INDIANAPOLIS — Nine foster children have filed a class action lawsuit against the Indiana Department of Child Services on behalf of 11,000 children in the state’s child welfare system.
The lawsuit, filed August 16 in federal court, alleges Indiana has failed to provide the children in its custody with “reasonable care and safety” which is a violation of the children’s rights under the U.S. Constitution and federal law.
Governor Eric Holcomb, DCS Director Eric Miller, and the Indiana Department of Child Services are named as defendants in the lawsuit.
“State and federal data indicate that Indiana’s foster children are languishing in state custody longer than ever before,” read the lawsuit. “The state’s refusal to correct these well-documented failures leaves Indiana’s most vulnerable children at substantial risk of serious and unconstitutional harm.”
A Better Childhood, a national nonprofit that files lawsuits on behalf of abused and neglected children, helped the Indiana foster children file the lawsuit.
“We filed the lawsuit because we believe children in Indiana are being seriously harmed by the practices of the agency at this point,” said Marcia Lowry, founder of A Better Childhood. “The caseloads in Indiana are too high. “Nobody can do a good job when they’re carrying too many cases. It’s not possible.”
The lawsuit includes an example of a 16-year-old boy who has been in DCS custody for about nine years and has been placed in 22 different foster homes.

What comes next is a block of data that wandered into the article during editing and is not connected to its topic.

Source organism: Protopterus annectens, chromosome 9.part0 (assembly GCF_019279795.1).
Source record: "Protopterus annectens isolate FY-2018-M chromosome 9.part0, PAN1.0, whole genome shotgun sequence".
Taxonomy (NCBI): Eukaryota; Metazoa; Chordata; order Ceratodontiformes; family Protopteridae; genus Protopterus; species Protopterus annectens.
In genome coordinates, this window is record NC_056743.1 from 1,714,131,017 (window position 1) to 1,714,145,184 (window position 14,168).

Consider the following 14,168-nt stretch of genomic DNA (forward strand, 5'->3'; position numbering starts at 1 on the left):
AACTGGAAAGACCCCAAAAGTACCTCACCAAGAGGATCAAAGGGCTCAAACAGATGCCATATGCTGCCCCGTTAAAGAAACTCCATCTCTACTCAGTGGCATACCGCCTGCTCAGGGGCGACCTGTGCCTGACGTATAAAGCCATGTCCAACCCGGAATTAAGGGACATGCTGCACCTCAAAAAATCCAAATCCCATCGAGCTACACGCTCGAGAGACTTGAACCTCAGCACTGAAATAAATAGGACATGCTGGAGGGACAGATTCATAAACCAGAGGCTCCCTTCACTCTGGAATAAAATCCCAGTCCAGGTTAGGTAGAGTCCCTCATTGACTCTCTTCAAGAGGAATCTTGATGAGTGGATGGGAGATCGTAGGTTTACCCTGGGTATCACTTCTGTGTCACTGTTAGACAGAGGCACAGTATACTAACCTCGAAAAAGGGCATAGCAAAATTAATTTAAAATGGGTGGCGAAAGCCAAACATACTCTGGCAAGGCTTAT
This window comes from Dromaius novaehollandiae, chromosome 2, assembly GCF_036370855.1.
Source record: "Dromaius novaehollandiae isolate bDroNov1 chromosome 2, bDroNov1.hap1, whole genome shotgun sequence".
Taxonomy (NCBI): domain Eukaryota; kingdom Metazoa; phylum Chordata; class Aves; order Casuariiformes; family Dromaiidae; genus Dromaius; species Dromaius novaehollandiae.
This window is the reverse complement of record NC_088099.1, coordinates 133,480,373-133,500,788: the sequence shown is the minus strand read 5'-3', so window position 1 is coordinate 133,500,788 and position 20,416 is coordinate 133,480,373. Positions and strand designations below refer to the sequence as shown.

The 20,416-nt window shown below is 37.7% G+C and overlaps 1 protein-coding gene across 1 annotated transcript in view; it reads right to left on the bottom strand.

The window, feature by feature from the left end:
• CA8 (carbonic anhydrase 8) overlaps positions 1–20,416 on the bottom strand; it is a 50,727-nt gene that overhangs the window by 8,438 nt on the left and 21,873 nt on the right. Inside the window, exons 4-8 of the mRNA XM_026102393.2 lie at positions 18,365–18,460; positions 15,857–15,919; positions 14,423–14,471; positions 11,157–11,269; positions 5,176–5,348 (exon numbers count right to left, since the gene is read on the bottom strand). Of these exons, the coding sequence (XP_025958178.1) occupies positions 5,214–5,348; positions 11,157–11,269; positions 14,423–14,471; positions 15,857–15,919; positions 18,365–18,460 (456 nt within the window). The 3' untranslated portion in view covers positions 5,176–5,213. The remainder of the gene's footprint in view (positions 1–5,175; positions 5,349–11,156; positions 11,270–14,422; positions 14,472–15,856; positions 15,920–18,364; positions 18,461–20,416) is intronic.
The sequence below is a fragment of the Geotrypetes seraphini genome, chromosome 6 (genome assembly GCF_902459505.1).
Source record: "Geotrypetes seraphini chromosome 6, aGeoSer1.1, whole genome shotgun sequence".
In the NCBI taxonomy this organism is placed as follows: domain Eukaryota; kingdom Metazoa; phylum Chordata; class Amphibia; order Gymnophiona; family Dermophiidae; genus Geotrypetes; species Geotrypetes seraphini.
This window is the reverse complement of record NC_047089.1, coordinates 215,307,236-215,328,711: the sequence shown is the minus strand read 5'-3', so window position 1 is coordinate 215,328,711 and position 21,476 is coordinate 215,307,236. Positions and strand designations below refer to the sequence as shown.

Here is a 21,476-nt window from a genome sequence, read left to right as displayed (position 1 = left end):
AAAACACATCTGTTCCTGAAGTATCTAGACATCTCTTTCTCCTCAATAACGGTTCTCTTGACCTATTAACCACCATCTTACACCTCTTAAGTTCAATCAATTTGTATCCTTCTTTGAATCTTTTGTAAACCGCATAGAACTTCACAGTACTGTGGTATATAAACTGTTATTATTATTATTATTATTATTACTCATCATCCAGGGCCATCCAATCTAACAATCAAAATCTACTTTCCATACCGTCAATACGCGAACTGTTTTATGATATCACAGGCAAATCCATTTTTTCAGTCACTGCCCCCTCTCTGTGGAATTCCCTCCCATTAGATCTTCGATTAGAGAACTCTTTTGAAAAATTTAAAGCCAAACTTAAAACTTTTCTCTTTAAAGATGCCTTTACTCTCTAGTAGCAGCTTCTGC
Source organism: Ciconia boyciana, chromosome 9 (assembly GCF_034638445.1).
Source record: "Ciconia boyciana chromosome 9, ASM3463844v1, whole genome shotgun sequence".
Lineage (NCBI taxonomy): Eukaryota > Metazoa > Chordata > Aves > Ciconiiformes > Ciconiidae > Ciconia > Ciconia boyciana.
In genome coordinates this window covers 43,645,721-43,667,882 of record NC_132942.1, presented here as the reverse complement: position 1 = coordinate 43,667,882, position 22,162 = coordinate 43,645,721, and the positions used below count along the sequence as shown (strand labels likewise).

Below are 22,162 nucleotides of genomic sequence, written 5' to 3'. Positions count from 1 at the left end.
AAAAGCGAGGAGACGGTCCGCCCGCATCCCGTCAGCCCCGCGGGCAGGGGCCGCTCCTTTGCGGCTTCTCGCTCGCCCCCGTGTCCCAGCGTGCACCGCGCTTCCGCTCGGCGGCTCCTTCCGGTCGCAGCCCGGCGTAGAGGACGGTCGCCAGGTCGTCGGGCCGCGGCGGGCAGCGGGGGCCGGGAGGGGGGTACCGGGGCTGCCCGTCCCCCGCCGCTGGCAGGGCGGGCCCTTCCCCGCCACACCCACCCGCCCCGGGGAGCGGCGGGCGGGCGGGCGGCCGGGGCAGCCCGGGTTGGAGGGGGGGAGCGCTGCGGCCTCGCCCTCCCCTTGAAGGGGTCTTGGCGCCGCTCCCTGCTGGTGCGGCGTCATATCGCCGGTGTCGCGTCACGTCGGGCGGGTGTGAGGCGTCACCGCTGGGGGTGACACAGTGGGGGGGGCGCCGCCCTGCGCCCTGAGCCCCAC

The boy witnessed his stepmother die of a methamphetamine overdose, and the boy’s father is serving a life sentence for murder and drug trafficking.
The lawsuit alleges DCS violated the boy’s rights and caused additional trauma and suffering by failing to secure appropriate mental health treatment and ensure a stable environment for the boy.
“It’s had a devastating impact on these children,” said Lowry. “ They don’t believe there’s anybody who is going to protect them.”
A Better Childhood is pushing DCS to make changes including developing a policy that prohibits retaliation against foster parents.
“A lot of foster parents have pulled out of the system because it’s not a system that really focuses on the children,” said Lowry. “This is a system that retaliates against foster parents and providers. This is a system that is not about kids. It’s just trying to run as inexpensively as it can.”
The lawsuit alleges DCS fails to recruit and retain an adequate number of caseworkers, they leave children in limbo and delay permanency, they fail to maintain and update medical records for foster children, and over relies on institutional placements for children with disabilities.
WRTV Investigates has reached out to DCS and Governor Holcomb’s office for a response to the lawsuit.
A DCS spokesperson said the agency declined to comment.
"There is no comment on pending litigation," said Erin Murphy, press secretary of Governor Holcomb, in an email to WRTV.
This is not the first time DCS has faced criticism in the form of a lawsuit.
A Better Childhood filed a similar lawsuit against DCS in 2019, but the court later dismissed the lawsuit.
“We’ve done an enormous amount of research,” said Lowry. “We think this lawsuit has been very carefully crafted and is appropriate for federal court and we are hopeful the federal court will see it that way as well.”
DCS also settled a federal lawsuit earlier this year after an Indianapolis couple claimed the agency removed their children from their home under false pretenses.
The case was scheduled for a jury trial in October but was settled out of court for $1.375 million.
Read the full lawsuit below.